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Orquestra Pacifico Tropical’s genre can be defined as Word/Rock, their music expansive and encompassing of Central to South America’s cumbia presence. A combination of instrumental and vocal song versions, the musical group delivers high energy, frenzied rhythms and Latin percussions. // Listen here.


Mïrändä

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Experimental, dreamy electric pop — Mïrändä’s creations exude a coolness that’s reminiscent of the Scandinavian pop core movement (think Tove Lo and Robyn). Equipped with years of music producing experience, Mïrändä’s music presents the ups and downs of romance in a vibrant neon glory, guiding listeners straight to the dance floor. Confidence and mood boosting synth pop, Mïrändä is the visionary we’re excited to follow. // Listen here.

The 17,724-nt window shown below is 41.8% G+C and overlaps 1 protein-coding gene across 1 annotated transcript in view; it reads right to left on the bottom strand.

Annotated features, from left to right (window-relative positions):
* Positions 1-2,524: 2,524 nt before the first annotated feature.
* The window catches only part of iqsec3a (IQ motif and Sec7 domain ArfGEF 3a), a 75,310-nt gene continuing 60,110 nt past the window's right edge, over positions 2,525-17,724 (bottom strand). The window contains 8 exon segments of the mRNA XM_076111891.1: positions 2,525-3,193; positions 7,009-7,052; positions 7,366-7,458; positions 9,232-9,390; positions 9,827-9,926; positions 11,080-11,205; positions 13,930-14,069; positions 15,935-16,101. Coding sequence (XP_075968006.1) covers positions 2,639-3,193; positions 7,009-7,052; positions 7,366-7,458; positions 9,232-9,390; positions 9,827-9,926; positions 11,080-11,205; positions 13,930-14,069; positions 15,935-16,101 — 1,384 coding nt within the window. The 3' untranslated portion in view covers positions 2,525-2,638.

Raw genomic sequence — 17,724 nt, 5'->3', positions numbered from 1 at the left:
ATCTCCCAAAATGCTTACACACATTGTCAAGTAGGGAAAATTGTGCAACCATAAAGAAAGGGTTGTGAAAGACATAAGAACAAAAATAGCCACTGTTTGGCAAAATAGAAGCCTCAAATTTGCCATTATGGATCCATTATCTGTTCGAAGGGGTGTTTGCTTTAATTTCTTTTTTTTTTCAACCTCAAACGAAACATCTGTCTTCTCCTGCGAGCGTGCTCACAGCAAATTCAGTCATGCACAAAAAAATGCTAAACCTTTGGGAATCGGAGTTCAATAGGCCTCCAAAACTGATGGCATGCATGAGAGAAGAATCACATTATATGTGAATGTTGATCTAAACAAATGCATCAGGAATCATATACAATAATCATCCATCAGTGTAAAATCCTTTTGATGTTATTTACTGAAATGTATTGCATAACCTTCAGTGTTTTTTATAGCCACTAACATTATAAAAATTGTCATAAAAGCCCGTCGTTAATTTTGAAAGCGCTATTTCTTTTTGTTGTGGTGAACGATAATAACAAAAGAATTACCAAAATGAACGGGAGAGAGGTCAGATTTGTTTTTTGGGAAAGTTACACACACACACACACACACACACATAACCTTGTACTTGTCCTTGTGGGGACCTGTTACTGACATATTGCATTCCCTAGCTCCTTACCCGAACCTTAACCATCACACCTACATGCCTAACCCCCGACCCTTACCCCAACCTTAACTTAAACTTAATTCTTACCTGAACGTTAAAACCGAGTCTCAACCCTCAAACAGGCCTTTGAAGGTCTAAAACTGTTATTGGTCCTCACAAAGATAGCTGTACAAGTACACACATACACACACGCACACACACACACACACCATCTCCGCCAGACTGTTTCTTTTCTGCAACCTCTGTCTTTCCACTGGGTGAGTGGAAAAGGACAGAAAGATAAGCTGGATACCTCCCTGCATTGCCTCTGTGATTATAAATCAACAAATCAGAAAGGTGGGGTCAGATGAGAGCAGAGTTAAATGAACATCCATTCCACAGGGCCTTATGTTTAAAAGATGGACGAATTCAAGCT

Duncan Burnett

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Hip-hop artist, Duncan Burnett raps over complex, distorting electronic synths. A cultivation of verses calling on spirituality and heeding one’s purpose, Burnett has been coined as a visionary within his craft. The artist’s collection of work is anthemic, a summation of piercing self-expressionism while paying respects to musical predecessors. // Listen here.

Braden the Young

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Dance-worth electronic pop, Braden the Young’s music dishes dreamy, moody pop. Listeners and fans of Halsey and Charlotte Lawrence will want to dig into the Braden the Young’s electrifying sound all about living young and free. // Listen here.

Posted on January 22, 2019 and filed under Marmoset, Music, Spotlight: Artists.

Meet Steady Holiday, the Artist Uncovering the Past